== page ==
A computer can transform the data into another format for presentation. Data analysis can include the steps of determining, e.g., fluorescent intensity as a function of substrate position from the data collected, removing "outliers" (data deviating from a predetermined statistical distribution), and calculating the relative binding affinity of the targets from the remaining data. The resulting data can be displayed as an image with color in each region varying according to the light emission or binding affinity between targets and probes therein.

One application of this system when coupled with the CCD imaging system that speeds performance when the detection step involves hybridization of a labeled target oligonucleotide with an oligonucleotide in the array is to obtain results of the assay by examining the on- or off-rates of the hybridization. In one version of this method, the amount of binding at each address is determined at several time points after the targets are contacted with the array. The amount of total hybridization can be determined as a function of the kinetics of binding based on the amount of binding at each time point. Thus, it is not necessary to wait for equilibrium to be reached. The dependence of the hybridization rate for different oligonucleotides on temperature, sample agitation, washing conditions (e.g., pH, solvent characteristics, temperature) can easily be determined in order to maximize the conditions for rate and signal-to-noise. Alternative methods are described in Fodor et al., U.S. Pat. No. 5,324,633, incorporated herein by reference.

The dependence of the hybridization rate for different oligonucleotides on temperature, sample agitation, washing conditions (e.g., pH, solvent characteristics, temperature) can easily be determined in order to maximize the conditions for rate and signal-to-noise.

E. Mechanics of Assays

Assays on oligonucleotide arrays generally include contacting an oligonucleotide array with a sample under the selected reaction conditions, optionally washing the array to remove unreacted molecules, and analyzing the biological array for evidence of reaction between target molecules the probes. These steps involve handling fluids. These steps can be automated using automated fluid handling systems for concurrently performing the detection steps on the array. Fluid handling allows uniform treatment of samples in the wells. Microtiter robotic and fluid-handling devices are available commercially, for example, from Tecan AG.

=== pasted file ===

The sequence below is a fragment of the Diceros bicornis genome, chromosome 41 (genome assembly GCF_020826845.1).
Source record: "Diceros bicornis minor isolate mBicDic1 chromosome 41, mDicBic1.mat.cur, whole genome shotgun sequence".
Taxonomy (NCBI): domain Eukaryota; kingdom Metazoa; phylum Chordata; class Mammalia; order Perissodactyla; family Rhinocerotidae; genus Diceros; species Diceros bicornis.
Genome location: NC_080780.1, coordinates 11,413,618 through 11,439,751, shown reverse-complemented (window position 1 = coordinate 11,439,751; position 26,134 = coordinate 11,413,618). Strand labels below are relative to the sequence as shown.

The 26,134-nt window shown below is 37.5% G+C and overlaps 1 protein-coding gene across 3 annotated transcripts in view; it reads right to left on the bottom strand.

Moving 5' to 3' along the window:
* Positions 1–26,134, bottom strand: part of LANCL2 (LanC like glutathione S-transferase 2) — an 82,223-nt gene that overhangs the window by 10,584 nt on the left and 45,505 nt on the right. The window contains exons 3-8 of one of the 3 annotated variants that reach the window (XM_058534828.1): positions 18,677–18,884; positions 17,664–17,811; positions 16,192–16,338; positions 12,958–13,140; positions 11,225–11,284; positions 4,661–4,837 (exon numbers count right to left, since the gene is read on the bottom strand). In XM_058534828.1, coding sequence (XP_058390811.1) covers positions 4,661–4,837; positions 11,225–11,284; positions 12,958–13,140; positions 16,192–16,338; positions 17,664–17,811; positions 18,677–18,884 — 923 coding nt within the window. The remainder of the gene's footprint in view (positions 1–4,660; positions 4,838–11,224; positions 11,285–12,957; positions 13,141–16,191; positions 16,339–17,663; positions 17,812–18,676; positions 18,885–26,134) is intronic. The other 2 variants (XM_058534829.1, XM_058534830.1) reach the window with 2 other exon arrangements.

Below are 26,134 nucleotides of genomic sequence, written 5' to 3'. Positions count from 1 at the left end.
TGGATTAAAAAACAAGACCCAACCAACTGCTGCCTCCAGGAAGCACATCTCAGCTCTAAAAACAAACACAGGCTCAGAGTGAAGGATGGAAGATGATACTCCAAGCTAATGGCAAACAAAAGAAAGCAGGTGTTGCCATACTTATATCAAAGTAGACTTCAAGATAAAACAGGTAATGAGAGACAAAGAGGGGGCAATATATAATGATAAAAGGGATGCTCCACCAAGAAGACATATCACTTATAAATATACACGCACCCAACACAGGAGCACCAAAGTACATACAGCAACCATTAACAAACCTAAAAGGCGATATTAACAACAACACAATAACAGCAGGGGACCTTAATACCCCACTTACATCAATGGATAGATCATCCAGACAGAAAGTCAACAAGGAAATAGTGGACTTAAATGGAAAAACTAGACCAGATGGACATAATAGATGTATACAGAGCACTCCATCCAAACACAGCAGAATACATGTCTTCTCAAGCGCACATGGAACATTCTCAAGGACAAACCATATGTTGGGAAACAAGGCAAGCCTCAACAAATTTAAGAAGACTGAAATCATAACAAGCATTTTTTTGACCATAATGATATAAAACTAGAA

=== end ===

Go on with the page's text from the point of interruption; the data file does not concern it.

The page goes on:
The chip can be manipulated by a fluid-handling device. This robotic device can be programmed to set appropriate reaction conditions, such as temperature, add reagents to the chip, incubate the chip for an appropriate time, remove unreacted material, wash the chip substrate, add reaction substrates as appropriate and perform detection assays. The particulars of the reaction conditions are chosen depends upon the purpose of the assay, for example hybridization of a probe or attachment of a label to oligonucleotides.

If desired, the chip can be appropriately packaged for use in chip reader. One such apparatus is disclosed in U.S. patent application Ser. No. 08/255,682, filed Jun. 8, 1994.

F. Substrate-bound Oligonucleotide Array Manufacture

In making a chip, the substrate and its surface preferably form a rigid support on which the sample can be formed. The substrate and its surface are also chosen to provide appropriate light-absorbing characteristics. For instance, the substrate may be functionalized glass, Si, Ge, GaAs, GaP, SiO2, SiN4, modified silicon, or any one of a wide variety of gels or polymers such as (poly)tetrafluoroethylene, (poly)vinylidenedifluoride, polystyrene, polycarbonate, or combinations thereof. Other substrate materials will be readily apparent to those skilled in the art upon review of this disclosure. In a preferred embodiment the substrate is flat glass or silica.

Surfaces on the solid substrate usually, though not always, are composed of the same material as the substrate. Thus, the surface may be composed of any of a wide variety of materials, for example, polymers, plastics, resins, polysaccharides, silica or silica-based materials, carbon, metals, inorganic glasses, membranes, or any of the above-listed substrate materials. In one embodiment, the surface will be optically transparent and will have surface Si--OH functionalities, such as those found on silica surfaces.